Research among the general population of the netherlands has revealed that one in 25 of them will at some point in their life suffer an anxiety disorder. panic attacks are a typical marker for these disorders. People suffering with this infliction will avoid being in places that invoke a panic attack, in some extreme cases leading an isolated life indoors.
The researcher conducting the trials want to determine whether a controlled, gradual increase of exposure to the panic inducing places within a computer generated visual environment can be benificial to these people. A busy market place could be simulated for instance, combined with the use of immersive 3D glasses.
Current treatment consists of therapeutic coaching, sometimes in combined with medication, to eventually lead to the moment when a client has to confront the feared situation. It turns out that this last step is one bridge to far according to these scientists.
They claim exposure through virtual reality has a number of advantages. First off there is a controlled environment in which exposure to the anxiety can slowly be increased. It also has a higher level of privacy. They believe a higher number of people will be willing to get into a treatment program.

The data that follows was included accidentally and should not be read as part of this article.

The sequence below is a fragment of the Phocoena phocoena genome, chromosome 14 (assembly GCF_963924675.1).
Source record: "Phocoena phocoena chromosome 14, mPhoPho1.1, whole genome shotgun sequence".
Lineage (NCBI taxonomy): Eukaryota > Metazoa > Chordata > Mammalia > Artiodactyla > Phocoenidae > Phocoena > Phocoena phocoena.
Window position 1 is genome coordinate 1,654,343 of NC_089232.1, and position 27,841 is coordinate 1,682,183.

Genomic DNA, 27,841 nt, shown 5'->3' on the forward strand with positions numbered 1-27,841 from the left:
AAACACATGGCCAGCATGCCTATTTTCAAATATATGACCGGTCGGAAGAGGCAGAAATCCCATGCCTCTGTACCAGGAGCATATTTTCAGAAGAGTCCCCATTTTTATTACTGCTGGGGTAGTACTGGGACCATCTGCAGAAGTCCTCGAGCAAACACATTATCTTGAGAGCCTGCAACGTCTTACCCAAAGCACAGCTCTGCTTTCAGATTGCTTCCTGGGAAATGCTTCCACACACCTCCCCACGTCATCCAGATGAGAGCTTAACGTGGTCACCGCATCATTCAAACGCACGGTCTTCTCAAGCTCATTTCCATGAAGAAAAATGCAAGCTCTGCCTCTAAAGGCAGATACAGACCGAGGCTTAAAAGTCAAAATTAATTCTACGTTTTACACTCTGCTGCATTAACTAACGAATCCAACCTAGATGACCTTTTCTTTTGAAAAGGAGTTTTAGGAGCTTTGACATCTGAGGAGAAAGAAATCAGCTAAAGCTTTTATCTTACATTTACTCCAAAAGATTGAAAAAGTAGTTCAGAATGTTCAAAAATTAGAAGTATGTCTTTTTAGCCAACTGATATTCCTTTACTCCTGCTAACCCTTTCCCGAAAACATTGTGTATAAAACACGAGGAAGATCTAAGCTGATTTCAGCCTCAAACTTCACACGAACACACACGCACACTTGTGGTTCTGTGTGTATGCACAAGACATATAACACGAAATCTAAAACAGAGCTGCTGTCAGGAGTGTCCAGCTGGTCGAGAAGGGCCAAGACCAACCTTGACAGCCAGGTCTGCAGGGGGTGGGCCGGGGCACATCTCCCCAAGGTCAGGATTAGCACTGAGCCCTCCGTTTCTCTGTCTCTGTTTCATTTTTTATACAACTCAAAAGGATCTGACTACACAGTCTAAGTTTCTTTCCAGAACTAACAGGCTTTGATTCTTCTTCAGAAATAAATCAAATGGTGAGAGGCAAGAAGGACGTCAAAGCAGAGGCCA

The department of clinical psychology at the University of Amsterdam has already been offering treatments for airplane-fear and fear of height along the same principles. Although research into the application of virtual reality for the treatment of street fear is still in its infancy, the first results are promising, say the researchers.
Source : telegraaf.nl translation : mjw
Read more for the original dutch article